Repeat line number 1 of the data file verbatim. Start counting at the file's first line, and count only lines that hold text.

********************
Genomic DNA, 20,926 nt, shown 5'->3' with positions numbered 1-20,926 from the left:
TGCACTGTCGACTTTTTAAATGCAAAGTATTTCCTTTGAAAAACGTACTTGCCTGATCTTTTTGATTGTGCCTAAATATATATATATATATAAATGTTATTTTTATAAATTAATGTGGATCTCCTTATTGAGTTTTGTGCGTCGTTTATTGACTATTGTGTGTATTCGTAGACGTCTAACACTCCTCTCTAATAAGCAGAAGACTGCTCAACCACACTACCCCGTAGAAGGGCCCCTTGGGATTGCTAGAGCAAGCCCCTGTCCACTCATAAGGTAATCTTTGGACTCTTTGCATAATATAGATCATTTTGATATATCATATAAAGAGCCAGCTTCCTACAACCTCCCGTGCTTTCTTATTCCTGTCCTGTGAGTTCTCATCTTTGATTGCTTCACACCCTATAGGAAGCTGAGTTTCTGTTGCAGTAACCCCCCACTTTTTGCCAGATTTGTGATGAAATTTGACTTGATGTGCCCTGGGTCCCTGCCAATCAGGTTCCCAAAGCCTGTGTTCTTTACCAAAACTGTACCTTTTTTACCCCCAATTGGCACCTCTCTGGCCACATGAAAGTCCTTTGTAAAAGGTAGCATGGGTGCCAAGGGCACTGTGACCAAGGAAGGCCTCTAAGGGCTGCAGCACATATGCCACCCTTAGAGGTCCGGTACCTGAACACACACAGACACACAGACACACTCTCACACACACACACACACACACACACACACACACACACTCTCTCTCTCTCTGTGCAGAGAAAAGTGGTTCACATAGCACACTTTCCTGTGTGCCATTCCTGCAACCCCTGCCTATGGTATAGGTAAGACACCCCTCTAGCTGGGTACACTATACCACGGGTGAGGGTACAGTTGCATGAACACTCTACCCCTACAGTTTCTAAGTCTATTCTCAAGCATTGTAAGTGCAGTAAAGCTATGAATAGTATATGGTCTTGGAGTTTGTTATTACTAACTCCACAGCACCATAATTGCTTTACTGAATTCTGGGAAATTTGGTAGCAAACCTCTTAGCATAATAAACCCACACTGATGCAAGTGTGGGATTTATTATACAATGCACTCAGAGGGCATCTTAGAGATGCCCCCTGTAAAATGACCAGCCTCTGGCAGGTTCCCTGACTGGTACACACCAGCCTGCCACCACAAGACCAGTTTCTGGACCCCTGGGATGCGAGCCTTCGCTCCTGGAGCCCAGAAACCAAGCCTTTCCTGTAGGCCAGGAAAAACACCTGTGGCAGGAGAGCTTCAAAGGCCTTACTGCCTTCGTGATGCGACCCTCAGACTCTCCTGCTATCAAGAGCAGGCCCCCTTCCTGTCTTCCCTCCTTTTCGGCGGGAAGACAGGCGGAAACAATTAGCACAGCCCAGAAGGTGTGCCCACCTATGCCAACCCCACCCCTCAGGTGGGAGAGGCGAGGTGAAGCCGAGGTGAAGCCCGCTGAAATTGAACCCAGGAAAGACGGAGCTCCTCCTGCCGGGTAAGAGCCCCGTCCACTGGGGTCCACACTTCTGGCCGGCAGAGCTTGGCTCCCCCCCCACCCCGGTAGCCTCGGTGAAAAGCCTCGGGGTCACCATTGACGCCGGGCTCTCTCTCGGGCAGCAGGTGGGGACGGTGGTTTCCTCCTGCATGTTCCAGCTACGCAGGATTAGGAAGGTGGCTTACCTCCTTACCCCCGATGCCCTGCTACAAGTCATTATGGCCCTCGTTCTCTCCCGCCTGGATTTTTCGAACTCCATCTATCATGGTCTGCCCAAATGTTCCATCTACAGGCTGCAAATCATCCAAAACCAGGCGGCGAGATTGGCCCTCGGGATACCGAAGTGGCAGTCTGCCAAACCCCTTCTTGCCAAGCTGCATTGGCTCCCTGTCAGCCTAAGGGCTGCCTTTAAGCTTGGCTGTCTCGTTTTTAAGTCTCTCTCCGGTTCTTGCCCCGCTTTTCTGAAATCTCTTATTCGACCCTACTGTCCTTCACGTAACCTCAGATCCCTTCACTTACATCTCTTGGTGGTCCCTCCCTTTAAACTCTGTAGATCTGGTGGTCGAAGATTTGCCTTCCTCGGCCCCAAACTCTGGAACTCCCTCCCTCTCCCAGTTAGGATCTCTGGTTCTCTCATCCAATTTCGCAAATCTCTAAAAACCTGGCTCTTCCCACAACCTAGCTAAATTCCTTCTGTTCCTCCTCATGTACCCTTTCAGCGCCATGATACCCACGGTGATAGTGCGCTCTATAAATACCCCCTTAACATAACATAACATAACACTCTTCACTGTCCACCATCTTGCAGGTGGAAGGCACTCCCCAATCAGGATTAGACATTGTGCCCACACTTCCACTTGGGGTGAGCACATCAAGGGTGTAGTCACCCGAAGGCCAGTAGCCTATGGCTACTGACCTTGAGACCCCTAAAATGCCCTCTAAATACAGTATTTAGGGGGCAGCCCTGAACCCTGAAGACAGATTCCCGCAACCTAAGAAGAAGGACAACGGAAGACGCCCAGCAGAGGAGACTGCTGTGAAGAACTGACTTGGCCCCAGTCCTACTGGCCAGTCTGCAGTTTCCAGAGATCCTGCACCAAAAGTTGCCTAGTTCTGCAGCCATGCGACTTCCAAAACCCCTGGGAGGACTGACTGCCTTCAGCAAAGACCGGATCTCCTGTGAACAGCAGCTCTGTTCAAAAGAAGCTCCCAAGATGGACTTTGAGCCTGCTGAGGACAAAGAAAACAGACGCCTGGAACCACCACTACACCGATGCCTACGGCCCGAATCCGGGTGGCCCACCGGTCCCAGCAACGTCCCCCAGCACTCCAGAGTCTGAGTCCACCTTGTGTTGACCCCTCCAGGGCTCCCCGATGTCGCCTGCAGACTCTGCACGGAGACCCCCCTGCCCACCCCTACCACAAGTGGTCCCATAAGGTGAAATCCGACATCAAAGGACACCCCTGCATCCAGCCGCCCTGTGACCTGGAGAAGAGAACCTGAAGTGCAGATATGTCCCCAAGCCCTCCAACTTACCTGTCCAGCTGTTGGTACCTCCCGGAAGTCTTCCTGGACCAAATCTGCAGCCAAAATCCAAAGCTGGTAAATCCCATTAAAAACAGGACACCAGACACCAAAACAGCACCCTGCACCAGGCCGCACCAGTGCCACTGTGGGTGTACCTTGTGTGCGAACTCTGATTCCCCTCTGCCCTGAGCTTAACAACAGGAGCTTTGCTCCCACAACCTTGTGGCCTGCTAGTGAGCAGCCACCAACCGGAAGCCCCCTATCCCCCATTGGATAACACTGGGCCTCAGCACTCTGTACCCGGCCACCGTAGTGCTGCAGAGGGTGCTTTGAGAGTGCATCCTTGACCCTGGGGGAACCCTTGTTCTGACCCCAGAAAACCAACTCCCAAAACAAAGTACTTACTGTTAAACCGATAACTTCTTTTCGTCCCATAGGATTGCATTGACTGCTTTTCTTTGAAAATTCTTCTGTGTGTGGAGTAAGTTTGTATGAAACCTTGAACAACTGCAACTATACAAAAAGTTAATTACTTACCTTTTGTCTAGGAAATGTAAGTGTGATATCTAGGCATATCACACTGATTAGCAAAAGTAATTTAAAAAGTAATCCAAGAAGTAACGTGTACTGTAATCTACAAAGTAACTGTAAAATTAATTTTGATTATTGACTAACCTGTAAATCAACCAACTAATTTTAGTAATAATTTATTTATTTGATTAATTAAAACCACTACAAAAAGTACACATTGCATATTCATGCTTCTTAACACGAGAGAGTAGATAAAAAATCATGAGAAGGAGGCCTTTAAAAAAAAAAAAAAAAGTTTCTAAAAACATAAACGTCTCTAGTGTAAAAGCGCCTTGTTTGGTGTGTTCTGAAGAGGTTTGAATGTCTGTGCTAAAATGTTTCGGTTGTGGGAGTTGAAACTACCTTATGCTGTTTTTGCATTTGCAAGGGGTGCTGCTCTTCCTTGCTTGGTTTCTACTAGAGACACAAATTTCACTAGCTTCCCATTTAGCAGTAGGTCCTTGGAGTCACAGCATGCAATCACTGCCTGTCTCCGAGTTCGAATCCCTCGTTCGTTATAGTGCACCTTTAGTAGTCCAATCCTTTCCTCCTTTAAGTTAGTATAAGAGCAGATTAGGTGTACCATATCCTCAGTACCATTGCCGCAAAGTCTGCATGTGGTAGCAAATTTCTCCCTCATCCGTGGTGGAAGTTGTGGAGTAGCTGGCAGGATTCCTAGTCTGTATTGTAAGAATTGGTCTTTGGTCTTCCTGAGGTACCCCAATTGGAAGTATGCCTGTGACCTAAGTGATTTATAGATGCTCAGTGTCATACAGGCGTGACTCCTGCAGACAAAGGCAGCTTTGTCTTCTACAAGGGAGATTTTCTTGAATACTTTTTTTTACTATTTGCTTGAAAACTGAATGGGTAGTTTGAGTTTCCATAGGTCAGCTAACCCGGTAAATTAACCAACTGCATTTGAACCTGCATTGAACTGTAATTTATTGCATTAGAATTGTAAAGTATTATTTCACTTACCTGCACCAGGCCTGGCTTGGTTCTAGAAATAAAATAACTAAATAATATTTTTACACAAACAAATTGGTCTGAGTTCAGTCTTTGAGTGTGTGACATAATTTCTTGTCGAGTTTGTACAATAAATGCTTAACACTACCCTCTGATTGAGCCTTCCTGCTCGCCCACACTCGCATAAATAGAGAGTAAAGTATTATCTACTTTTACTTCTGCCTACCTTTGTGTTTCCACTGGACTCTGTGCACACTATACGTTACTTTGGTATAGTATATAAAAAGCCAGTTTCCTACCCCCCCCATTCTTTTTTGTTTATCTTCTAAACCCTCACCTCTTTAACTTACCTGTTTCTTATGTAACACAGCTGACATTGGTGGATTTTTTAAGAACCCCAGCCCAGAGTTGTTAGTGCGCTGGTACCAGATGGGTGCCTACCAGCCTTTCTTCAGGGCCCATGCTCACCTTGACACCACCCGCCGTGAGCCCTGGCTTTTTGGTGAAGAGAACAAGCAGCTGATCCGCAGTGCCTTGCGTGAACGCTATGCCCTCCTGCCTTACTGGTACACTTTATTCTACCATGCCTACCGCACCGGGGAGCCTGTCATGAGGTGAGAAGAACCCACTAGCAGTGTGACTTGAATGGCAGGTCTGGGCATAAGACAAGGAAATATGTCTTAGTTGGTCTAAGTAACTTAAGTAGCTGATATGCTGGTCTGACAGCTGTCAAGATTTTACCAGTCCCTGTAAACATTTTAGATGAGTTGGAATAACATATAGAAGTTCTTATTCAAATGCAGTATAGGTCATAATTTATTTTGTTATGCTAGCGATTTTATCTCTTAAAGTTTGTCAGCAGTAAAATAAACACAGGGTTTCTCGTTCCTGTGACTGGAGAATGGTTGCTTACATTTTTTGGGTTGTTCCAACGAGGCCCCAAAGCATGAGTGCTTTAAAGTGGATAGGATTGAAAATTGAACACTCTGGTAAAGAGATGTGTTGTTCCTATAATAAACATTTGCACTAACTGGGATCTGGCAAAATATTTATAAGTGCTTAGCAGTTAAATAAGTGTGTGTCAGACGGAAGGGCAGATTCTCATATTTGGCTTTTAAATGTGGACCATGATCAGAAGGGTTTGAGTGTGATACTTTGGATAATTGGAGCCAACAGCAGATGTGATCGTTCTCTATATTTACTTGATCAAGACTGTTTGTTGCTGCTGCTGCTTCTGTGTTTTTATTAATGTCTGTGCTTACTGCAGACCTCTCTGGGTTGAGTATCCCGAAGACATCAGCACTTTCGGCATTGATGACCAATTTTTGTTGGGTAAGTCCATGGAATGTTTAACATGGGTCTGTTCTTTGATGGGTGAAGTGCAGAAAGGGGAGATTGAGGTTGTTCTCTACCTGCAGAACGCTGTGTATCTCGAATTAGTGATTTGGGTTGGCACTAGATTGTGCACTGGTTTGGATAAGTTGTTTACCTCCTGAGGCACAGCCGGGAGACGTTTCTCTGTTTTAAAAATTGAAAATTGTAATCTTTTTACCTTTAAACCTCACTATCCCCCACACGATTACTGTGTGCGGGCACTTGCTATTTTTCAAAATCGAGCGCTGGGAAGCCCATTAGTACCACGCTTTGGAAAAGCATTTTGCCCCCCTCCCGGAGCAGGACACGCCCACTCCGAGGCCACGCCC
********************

Genomic DNA, 20,926 nt, shown 5'->3' with positions numbered 1-20,926 from the left: